“Extensive data volume [is] for training models, refining algorithms, and mitigating bias, among other crucial aspects,” said the Oxford report. Meanwhile, having a “robust infrastructure foundation is essential to facilitate the operability and scale of AI tools, as well as to guarantee equitable and safe access to them.”

“Without a solid base of data and infrastructure,” it said, “countries may find it challenging to develop domestic generative AI capabilities, potentially leading to reliance on foreign technology.”

Data and infrastructure also help governments “avoid bias and error,” according to the report. That requires digital infrastructure to cope with ever-increasing amounts of data generated by continuous “learning” and use of AI-powered tools.

Additionally, vast amounts of data and capable digital infrastructure could tackle “major risks like privacy protection, labor displacement and misinformation,” the Oxford Insights report said. “It’s important not to underestimate the effects of the existing global digital gap.”

AI tools

A thriving and mature domestic ICT sector is a prerequisite for implementing and integrating AI technologies. The Government AI Readiness Index report said any “government depends on a good supply of AI tools from the technology sector,” which needs to be mature enough to supply them.”

That requires the ICT sector to be innovative, “underpinned by a business environment that supports entrepreneurship and a good flow of R&D spending.”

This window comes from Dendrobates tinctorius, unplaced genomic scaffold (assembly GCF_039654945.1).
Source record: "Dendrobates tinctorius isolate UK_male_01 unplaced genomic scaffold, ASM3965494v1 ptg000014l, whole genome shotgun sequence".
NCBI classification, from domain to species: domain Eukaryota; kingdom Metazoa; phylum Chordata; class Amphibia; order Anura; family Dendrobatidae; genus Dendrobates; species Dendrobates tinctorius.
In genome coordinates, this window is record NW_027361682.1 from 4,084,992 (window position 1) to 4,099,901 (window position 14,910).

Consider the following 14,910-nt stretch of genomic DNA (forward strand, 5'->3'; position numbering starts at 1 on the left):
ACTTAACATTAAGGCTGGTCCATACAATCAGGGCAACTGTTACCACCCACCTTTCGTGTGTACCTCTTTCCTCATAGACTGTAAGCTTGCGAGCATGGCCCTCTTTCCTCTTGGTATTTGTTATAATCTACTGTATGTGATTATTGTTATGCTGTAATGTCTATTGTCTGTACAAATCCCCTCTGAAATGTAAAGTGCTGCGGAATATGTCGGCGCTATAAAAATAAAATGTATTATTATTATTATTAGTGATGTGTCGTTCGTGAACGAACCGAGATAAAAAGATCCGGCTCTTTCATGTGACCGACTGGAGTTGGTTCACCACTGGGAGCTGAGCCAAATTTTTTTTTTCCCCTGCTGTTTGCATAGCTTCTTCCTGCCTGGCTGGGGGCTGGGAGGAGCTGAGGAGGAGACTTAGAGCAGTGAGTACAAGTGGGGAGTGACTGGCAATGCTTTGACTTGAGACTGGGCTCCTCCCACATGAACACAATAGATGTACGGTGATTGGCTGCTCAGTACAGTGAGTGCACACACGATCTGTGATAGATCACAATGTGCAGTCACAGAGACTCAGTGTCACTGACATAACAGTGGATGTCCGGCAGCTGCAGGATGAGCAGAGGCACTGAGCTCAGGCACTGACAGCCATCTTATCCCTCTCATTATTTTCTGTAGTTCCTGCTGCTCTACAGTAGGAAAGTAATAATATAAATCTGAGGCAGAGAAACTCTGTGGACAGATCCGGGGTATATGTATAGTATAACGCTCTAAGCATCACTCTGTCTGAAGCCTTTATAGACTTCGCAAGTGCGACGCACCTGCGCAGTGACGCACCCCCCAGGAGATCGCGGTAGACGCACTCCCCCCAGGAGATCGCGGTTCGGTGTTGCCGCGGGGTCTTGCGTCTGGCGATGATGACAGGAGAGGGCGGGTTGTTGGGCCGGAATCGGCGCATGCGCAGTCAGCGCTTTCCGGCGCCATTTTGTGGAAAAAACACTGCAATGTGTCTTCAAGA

Using locally developed AI-powered tools is essential. “If a country’s domestic tech sector is too immature or lacking … governments may be forced to turn to foreign companies,” the report said. “This both stings the growth of the domestic tech sector and can have even more dire consequences for AI-enabled public services, which may be improperly trained on foreign data not representative or relevant to a country’s context.”

In 2024, Egypt can accelerate the advancement of its AI sector by increasing cooperation with its fellow members of BRICS (Brazil, Russia, India, China, South Africa, and five other emerging nations). “China, Brazil and India all rank near the top in number of AI unicorns (startups valued at more than $1 billion),” the report said. Also, Brazil, Russia, India, and China are “represented in the top 20 for AI research papers … and quality of engineering and technology higher education.”

One AI world?

Countries have sought “increased international collaboration on AI, especially … governance and ethics,” the Oxford Insights report said. “A robust global governance framework for AI is essential to equitably distribute the benefits of this technology and effectively address and mitigate its risks.”

Emerging economies developing their AI ethics and regulations can benefit from the work of advanced nations. November saw the release of proposed ways to govern AI, including the G7’s International Guiding Principles for Advanced AI Systems and the Bletchley Declaration that emerged from the U.K. AI Safety Summit. Earlier regulatory frameworks include the OECD’s 2019 AI Principles, UNESCO’s 2021 Recommendations on the Ethics of Artificial Intelligence and the EU’s draft AI Act.

Since 2023, low and middle-income nations in the Global South have been looking to develop bespoke AI regulations not influenced by what wealthy economies are doing. “We are seeing AI governance developments beyond [advanced nations in] the Global North, in part because of support from cooperation agencies and development banks,” said the report. Those agencies include Germany’s GIZ, the World Economic Forum, UNESCO and the AU-EU Digital Development Hub.

The report singled out UNESCO’s work with countries lacking AI strategies to develop regulatory guardrails for using foreign-developed AI-powered tools. “This [is] a reversal of the process we have seen across other countries, and it has the potential to significantly change how countries approach AI in government.”